I was honored to be recognized with a Social Justice Award at last night’s New York Gala for the Center for Popular Democracy, and here is what I said, after an introduction by Maya Harris:
Thank you, my friend Maya, for those beautiful words, and thank you, Center for Popular Democracy, for the indispensable role you in bringing the voices and muscle of community-based organizing groups to the national policy table. If the power of working-class people and communities of color is not front and center in what we call the progressive infrastructure — with the resources they deserve — we can’t win or sustain the victories on which our collective future depends.
You’d have to go back a long way in this country to find a moment like the one we are living in, where big money and the right were as nakedly hungry to remove any restraints on their power.
The history of this country is a fight about power. First, to expand who has access to it. The words of the founding vision were grand, and inspire to this day, but they rang hollow while democratic power was limited to while male property owners. Social movements, ancestors to those that CPD stands with today, fought to expand that power to include African-Americans, women and others. When I worked in the American Civil Liberties Union in the 1970’s and 1980’s, we worked to claim the Constitution’s protection for young people, the disabled, and LGBT people. That work is never done.
In claiming the constitutional vision for all, we also fight to check power. The power of the state to silence, discriminate, imprison and kill. The power of corporations to oppress, injure and rob. The power of mobs to terrorize. It was barely 100 years ago that free speech gained any meaningful protection in America; just 63 years ago, the year of my birth, that racial equality found strong support from the highest court in the land; just 50 years ago that we began to recognize any limits on the power of police and prosecutors.
We are still fighting in each of these spheres, still making the most basic — if I may say, the most biblical — of demands: do not kill us, and do not steal from us. The bad news is that despite our gains — indeed, I believe, because of our gains, and the fear of the few when faced with the advancing hopes of the many — the power we are trying to fight has risen up over the last few years more virulent and determined than ever. The good news is that any illusions we’ve had to fight about what we face have been crumbling by the day.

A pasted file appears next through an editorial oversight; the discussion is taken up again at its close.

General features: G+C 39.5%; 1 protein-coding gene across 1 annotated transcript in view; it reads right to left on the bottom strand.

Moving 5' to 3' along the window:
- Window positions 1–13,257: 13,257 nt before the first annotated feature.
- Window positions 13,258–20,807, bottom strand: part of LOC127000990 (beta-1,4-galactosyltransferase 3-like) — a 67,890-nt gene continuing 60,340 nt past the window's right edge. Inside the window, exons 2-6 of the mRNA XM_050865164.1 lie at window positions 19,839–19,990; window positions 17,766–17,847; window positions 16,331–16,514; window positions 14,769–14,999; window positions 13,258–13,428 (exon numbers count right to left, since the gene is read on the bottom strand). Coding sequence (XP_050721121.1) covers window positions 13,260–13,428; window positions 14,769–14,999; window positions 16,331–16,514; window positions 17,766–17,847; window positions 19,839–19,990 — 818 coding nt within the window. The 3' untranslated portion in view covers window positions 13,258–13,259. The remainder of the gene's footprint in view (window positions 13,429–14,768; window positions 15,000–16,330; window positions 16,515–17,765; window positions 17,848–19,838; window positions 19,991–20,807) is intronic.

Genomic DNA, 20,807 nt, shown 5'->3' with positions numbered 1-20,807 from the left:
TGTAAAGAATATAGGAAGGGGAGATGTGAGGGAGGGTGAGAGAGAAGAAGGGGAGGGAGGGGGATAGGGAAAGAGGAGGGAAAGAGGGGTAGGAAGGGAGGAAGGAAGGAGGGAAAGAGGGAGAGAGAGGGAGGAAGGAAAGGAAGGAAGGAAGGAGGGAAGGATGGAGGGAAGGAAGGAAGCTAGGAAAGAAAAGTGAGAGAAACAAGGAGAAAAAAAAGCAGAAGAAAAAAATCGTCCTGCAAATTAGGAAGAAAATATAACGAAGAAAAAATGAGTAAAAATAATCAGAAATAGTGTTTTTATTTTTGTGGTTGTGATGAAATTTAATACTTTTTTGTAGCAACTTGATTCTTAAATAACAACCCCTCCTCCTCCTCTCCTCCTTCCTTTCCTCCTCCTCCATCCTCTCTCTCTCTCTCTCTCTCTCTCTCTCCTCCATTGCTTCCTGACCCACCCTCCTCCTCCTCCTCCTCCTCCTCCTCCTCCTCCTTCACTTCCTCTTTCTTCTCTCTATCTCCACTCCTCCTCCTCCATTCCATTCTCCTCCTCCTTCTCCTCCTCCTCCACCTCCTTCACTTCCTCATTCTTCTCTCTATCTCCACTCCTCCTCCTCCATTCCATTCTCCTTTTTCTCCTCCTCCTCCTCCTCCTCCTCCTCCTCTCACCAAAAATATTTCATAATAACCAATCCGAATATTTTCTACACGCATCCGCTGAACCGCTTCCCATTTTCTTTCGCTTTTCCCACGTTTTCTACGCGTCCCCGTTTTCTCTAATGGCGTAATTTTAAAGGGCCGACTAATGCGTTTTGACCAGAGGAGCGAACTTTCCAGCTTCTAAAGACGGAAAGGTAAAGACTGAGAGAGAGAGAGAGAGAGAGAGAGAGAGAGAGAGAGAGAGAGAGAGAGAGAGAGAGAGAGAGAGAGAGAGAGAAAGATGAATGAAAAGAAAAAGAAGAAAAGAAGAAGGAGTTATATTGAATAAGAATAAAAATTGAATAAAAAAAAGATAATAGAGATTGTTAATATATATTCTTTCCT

Not too long ago we were weary of explaining that we are not living in a post-racial America just because Bull Connor and his fire hoses, and segregated buses, lunch counters and classrooms were no more. Nazis marching in the streets of Charlottesville, equated with their opponents by a President who demeans Latinos, Muslims and Blacks; voter suppression in state after state; so many Black lives crushed by police violence. The tenacity of white supremacist ideology and practice can no longer be denied.
Not too long ago some women whose careers were made possible by hard-won feminist victories were denying that debt and calling feminism a thing of the past. The torrent of stories about the degradation and abuse that women face in Hollywood, corporations, publishing and yes, from ostensibly progressive men and organizations, give the lie to that powerfully. Gender equality must be front and center in every progressive struggle.
Not too long ago, corporate power tried to soften its edges with tech and social media companies immersed in every aspect of our lives and with the activism of some business interests in speaking up about LGBT issues from Indiana to North Carolina. But as we’ve seen the power of social media to threaten, as well as advance democracy, and the way that fossil fuel and financial companies are seizing control of Cabinet agencies and writing their own rules, it’s clearer than ever that citizen control of democracy is at stake.
I try to be an optimist, and have lived through many ups and downs in my forty years of progressive activism, but I’m fearful for the future of my country and our world. What makes me hopeful in this dark time is the people power that CPD represents and supports — resisting oppression in the streets and town halls, replacing the right through the ballot box, and renewing democracy to make it work for every one of us. I’m proud to stand with you in this fight.